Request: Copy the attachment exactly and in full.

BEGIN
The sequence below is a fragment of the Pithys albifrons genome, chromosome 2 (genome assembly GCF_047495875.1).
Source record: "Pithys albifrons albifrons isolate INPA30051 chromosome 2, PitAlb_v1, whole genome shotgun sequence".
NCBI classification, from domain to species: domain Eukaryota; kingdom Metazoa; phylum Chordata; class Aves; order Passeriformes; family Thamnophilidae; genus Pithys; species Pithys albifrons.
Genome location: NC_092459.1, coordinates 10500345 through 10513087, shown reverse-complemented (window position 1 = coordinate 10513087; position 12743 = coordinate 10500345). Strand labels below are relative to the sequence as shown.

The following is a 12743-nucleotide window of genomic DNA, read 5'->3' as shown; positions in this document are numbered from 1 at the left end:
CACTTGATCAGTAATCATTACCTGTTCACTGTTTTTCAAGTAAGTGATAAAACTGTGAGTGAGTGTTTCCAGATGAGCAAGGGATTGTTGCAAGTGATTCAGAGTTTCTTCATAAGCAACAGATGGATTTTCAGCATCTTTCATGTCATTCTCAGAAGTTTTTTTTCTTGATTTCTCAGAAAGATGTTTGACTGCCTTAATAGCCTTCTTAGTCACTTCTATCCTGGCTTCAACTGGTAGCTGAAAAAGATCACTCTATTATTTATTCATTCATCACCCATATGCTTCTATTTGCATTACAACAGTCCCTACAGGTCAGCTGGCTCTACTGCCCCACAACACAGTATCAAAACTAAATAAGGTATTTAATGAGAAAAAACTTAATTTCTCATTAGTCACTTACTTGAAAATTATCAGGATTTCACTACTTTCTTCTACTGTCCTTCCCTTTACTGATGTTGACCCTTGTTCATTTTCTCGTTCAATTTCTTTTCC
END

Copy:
The sequence below is a fragment of the Pithys albifrons genome, chromosome 2 (genome assembly GCF_047495875.1).
Source record: "Pithys albifrons albifrons isolate INPA30051 chromosome 2, PitAlb_v1, whole genome shotgun sequence".
NCBI classification, from domain to species: domain Eukaryota; kingdom Metazoa; phylum Chordata; class Aves; order Passeriformes; family Thamnophilidae; genus Pithys; species Pithys albifrons.
Genome location: NC_092459.1, coordinates 10500345 through 10513087, shown reverse-complemented (window position 1 = coordinate 10513087; position 12743 = coordinate 10500345). Strand labels below are relative to the sequence as shown.

The following is a 12743-nucleotide window of genomic DNA, read 5'->3' as shown; positions in this document are numbered from 1 at the left end:
CACTTGATCAGTAATCATTACCTGTTCACTGTTTTTCAAGTAAGTGATAAAACTGTGAGTGAGTGTTTCCAGATGAGCAAGGGATTGTTGCAAGTGATTCAGAGTTTCTTCATAAGCAACAGATGGATTTTCAGCATCTTTCATGTCATTCTCAGAAGTTTTTTTTCTTGATTTCTCAGAAAGATGTTTGACTGCCTTAATAGCCTTCTTAGTCACTTCTATCCTGGCTTCAACTGGTAGCTGAAAAAGATCACTCTATTATTTATTCATTCATCACCCATATGCTTCTATTTGCATTACAACAGTCCCTACAGGTCAGCTGGCTCTACTGCCCCACAACACAGTATCAAAACTAAATAAGGTATTTAATGAGAAAAAACTTAATTTCTCATTAGTCACTTACTTGAAAATTATCAGGATTTCACTACTTTCTTCTACTGTCCTTCCCTTTACTGATGTTGACCCTTGTTCATTTTCTCGTTCAATTTCTTTTCC